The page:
Think about who said this: “I’m not going to take it slow and steady. I’m going to give it maximum attack.” Or this: “I’m a very competitive guy. If I have a chance to overtake, I don’t need to be asked twice.” And this: “I like to attack when I drive and really use the front of the car in corners.”
If the quotes sound familiar, it’s because they’re exactly the sort of thing double world champion Fernando Alonso would say. Uncannily, they came from the lips of the man who takes over his seat at Renault, Heikki Kovalainen.
The Finn has been backed by the French firm since 2001, but until now has been gaining experience in Formula Three, the Nissan World Series and GP2. That he’s not raced in F1 yet is more to do with Renault’s array of talent than any lack of ability.
Boss Flavio Briatore explained: “He was ready for his F1 debut in 2002, but we held him back.” The reason? Renault had Alonso on its books – a virtual rookie himself when he made his race debut for the squad in 2003.
Two world titles later, the Spaniard has gone. “I had a big smile on my face when I heard Fernando had signed for McLaren,” Kovalainen said, knowing it signified his time had come.
Alonso’s defection meant Renault was contractually obliged to pair the 25-year-old in its race team with Giancarlo Fisichella. So Kovalainen, a man with zero grand prix starts, goes into 2007 in a car that, on recent form, should win races, if not the title.
“It’s a big step from GP2 to F1,” he countered. “I feel ready and think we can challenge – yet I don’t know if it will be this year or next year. But before I can consider winning, I need to finish in the first race in Australia and score points. Then we’ll see. I want to be as high in the standings as possible.”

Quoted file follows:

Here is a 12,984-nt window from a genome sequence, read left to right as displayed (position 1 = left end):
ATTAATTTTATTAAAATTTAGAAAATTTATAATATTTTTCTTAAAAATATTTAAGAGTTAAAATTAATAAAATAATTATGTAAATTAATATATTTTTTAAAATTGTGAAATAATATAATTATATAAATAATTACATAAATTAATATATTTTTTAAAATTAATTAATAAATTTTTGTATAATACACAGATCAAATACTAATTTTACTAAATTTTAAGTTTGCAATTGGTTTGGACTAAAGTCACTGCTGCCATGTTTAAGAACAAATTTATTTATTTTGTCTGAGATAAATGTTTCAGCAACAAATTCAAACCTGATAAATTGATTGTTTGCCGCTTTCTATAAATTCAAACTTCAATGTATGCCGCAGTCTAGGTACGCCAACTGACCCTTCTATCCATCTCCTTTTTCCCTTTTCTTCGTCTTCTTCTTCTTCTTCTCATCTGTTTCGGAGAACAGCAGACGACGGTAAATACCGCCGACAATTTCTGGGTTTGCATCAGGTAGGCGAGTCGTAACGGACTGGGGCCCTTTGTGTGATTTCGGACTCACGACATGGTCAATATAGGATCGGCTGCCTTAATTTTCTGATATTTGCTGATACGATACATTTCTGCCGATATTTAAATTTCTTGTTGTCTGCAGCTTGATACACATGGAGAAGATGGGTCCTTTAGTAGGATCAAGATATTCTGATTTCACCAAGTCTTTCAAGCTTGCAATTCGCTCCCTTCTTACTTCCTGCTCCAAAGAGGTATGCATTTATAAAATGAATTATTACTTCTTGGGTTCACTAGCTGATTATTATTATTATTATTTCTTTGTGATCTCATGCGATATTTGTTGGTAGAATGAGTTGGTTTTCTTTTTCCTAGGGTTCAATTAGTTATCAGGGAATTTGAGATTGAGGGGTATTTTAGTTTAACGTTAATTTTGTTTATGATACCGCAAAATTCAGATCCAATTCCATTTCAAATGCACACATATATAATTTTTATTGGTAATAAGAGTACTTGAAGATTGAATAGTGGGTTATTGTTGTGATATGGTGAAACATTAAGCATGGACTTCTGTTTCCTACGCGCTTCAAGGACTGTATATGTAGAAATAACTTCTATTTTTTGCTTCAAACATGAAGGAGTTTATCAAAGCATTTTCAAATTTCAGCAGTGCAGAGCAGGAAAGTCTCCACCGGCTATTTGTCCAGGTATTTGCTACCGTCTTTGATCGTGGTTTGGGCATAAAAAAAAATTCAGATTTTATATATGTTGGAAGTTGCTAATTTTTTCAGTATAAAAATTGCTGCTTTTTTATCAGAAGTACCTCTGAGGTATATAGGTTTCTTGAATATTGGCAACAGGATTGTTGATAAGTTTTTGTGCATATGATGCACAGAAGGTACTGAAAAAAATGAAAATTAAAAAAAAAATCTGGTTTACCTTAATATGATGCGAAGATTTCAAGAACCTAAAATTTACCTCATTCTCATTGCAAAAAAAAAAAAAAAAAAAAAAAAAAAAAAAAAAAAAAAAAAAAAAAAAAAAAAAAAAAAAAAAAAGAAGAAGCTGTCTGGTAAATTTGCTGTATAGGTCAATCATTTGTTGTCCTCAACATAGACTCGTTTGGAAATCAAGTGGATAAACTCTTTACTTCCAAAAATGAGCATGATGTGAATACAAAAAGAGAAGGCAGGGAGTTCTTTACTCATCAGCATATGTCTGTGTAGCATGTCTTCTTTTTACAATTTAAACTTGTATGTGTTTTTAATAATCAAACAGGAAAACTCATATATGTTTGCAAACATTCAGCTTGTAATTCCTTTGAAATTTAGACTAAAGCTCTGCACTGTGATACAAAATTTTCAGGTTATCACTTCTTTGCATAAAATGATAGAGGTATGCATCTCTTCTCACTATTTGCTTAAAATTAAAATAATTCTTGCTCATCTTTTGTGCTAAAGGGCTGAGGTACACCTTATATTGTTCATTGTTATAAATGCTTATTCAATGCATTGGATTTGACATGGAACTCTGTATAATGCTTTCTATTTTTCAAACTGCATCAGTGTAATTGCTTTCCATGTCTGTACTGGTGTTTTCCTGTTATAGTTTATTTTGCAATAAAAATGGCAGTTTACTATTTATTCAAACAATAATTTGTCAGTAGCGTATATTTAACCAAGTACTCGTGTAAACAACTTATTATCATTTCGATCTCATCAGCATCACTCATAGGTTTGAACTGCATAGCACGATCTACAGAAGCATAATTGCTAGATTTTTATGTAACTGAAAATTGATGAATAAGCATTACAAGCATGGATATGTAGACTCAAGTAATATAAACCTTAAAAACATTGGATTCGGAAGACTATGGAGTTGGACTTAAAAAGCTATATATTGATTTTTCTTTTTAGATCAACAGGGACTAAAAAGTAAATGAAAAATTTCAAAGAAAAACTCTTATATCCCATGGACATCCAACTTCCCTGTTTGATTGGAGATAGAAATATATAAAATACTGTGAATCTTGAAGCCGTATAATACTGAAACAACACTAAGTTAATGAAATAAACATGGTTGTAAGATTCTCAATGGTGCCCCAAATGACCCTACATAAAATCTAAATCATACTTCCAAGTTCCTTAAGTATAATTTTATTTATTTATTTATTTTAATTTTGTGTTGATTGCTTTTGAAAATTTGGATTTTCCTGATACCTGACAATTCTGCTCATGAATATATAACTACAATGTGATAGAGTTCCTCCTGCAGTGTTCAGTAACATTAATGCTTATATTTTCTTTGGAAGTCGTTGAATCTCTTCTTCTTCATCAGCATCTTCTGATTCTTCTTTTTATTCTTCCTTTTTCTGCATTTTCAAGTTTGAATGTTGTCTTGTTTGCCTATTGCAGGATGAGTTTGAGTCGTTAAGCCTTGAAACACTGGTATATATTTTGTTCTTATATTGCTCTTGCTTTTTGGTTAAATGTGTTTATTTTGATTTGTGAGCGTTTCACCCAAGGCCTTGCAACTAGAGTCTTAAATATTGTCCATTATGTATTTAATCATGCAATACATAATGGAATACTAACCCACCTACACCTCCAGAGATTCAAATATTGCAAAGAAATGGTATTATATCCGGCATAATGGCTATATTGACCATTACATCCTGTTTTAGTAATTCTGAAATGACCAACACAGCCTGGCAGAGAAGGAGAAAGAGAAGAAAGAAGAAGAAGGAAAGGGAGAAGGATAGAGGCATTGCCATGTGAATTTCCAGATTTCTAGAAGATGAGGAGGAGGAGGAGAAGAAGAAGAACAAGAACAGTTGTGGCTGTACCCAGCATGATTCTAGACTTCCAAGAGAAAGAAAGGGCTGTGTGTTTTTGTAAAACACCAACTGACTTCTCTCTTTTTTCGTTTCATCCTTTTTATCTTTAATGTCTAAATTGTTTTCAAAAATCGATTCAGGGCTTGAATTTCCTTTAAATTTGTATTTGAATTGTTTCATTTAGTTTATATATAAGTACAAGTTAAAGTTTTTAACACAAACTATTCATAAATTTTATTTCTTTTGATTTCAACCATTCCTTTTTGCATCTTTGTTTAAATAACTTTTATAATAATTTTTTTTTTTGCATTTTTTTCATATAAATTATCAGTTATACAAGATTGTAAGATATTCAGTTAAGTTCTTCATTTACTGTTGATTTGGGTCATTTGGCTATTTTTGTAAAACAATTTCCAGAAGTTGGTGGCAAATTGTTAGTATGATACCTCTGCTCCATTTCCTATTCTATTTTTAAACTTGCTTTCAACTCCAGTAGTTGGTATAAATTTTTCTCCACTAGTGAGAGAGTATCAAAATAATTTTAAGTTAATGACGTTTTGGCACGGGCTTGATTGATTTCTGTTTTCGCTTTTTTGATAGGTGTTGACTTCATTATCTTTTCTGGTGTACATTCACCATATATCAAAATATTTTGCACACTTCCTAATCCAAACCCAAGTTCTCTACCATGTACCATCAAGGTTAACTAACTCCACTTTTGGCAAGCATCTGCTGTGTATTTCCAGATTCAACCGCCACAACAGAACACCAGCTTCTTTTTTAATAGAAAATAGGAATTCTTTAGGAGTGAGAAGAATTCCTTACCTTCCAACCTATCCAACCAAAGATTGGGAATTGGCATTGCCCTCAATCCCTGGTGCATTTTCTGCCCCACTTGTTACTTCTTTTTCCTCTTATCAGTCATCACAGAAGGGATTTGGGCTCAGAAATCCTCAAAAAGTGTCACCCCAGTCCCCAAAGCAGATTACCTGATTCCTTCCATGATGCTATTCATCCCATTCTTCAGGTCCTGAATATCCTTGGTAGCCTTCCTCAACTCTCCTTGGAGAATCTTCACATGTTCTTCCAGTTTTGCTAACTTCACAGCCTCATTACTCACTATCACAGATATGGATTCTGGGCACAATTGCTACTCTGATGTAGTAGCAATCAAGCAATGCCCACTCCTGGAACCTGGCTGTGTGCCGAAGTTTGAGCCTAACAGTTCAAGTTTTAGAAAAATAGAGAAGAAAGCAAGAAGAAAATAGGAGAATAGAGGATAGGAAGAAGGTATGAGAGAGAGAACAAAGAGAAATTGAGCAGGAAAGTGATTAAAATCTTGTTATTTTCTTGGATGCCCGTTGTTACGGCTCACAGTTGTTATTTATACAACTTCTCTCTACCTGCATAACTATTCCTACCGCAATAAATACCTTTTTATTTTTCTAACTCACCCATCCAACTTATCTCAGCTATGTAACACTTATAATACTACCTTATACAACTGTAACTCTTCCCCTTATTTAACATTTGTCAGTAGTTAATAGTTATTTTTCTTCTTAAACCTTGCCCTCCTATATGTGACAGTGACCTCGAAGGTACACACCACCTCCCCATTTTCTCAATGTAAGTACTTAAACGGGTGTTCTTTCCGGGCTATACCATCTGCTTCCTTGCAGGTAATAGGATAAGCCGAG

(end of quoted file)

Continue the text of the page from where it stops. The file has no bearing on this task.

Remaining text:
It’s an assessment that shows Kovalainen is confident, but not cocky – and it proves he’s nothing like other monosyllabic F1 Finns such as Mika Hakkinen and Kimi Raikkonen. Renault engine guru Rob White said: “What you see is what you get with Heikki.
“He’s spent a lot of time immersing himself in the team. He’s an easy guy to like.” In spite of, or perhaps because of, his outgoing nature, Kovalainen claims to be close to Raikkonen. But while the Ferrari star is known for liking a drink or five, Renault’s man is more reticent about his own social life.
After confessing to being keen on girls and fast cars, he added: “Maybe I just haven’t been caught yet, but that will probably change. I haven’t spoken to Kimi since New Year’s Eve – and he seemed to be having a good time!”
Party animal or not, Kovalainen will be judged on his track performance, and he’s confident that will come. “I’m not at the top of my game yet. But by the end of the season, I will be.”
More tellingly, others are expecting big things of him. Alonso has claimed Heikki will be the revelation of 2007. Briatore goes further. He said: “With the right engine, Fernando could have taken the 2003 title. I don’t know if Heikki is such a great talent yet, but in the right car he should win races.
“This year will be close; the champion may need only four or five wins – and why not a rookie?” If Briatore is right, Heikki may soon have the results to back up his Alonso-like chat.